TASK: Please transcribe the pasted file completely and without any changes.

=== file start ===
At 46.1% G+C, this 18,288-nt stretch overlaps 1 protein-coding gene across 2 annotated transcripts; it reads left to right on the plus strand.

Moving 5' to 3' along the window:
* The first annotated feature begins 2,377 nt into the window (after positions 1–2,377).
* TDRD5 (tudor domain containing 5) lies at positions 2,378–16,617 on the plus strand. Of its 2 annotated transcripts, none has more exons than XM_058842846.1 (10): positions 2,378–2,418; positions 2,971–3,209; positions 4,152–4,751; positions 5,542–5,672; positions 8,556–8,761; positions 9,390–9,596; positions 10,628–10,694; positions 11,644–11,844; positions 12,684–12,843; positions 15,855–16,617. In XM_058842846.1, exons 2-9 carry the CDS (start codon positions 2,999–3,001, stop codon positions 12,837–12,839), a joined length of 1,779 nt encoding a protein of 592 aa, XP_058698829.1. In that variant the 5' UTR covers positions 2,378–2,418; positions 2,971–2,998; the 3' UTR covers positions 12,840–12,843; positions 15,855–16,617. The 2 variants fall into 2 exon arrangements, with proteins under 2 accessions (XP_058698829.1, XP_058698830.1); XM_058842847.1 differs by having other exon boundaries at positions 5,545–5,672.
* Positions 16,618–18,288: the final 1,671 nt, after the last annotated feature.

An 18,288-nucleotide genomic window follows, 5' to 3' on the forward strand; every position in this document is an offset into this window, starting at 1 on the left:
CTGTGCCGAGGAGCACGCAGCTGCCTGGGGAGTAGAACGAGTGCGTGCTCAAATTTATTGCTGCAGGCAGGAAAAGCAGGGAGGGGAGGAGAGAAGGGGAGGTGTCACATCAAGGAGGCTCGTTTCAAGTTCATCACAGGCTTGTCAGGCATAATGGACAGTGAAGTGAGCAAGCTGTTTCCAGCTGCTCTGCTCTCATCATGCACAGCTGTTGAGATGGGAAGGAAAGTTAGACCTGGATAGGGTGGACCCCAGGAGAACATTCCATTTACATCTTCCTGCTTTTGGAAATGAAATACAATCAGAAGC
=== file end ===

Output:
At 46.1% G+C, this 18,288-nt stretch overlaps 1 protein-coding gene across 2 annotated transcripts; it reads left to right on the plus strand.

Moving 5' to 3' along the window:
* The first annotated feature begins 2,377 nt into the window (after positions 1–2,377).
* TDRD5 (tudor domain containing 5) lies at positions 2,378–16,617 on the plus strand. Of its 2 annotated transcripts, none has more exons than XM_058842846.1 (10): positions 2,378–2,418; positions 2,971–3,209; positions 4,152–4,751; positions 5,542–5,672; positions 8,556–8,761; positions 9,390–9,596; positions 10,628–10,694; positions 11,644–11,844; positions 12,684–12,843; positions 15,855–16,617. In XM_058842846.1, exons 2-9 carry the CDS (start codon positions 2,999–3,001, stop codon positions 12,837–12,839), a joined length of 1,779 nt encoding a protein of 592 aa, XP_058698829.1. In that variant the 5' UTR covers positions 2,378–2,418; positions 2,971–2,998; the 3' UTR covers positions 12,840–12,843; positions 15,855–16,617. The 2 variants fall into 2 exon arrangements, with proteins under 2 accessions (XP_058698829.1, XP_058698830.1); XM_058842847.1 differs by having other exon boundaries at positions 5,545–5,672.
* Positions 16,618–18,288: the final 1,671 nt, after the last annotated feature.

An 18,288-nucleotide genomic window follows, 5' to 3' on the forward strand; every position in this document is an offset into this window, starting at 1 on the left:
CTGTGCCGAGGAGCACGCAGCTGCCTGGGGAGTAGAACGAGTGCGTGCTCAAATTTATTGCTGCAGGCAGGAAAAGCAGGGAGGGGAGGAGAGAAGGGGAGGTGTCACATCAAGGAGGCTCGTTTCAAGTTCATCACAGGCTTGTCAGGCATAATGGACAGTGAAGTGAGCAAGCTGTTTCCAGCTGCTCTGCTCTCATCATGCACAGCTGTTGAGATGGGAAGGAAAGTTAGACCTGGATAGGGTGGACCCCAGGAGAACATTCCATTTACATCTTCCTGCTTTTGGAAATGAAATACAATCAGAAGC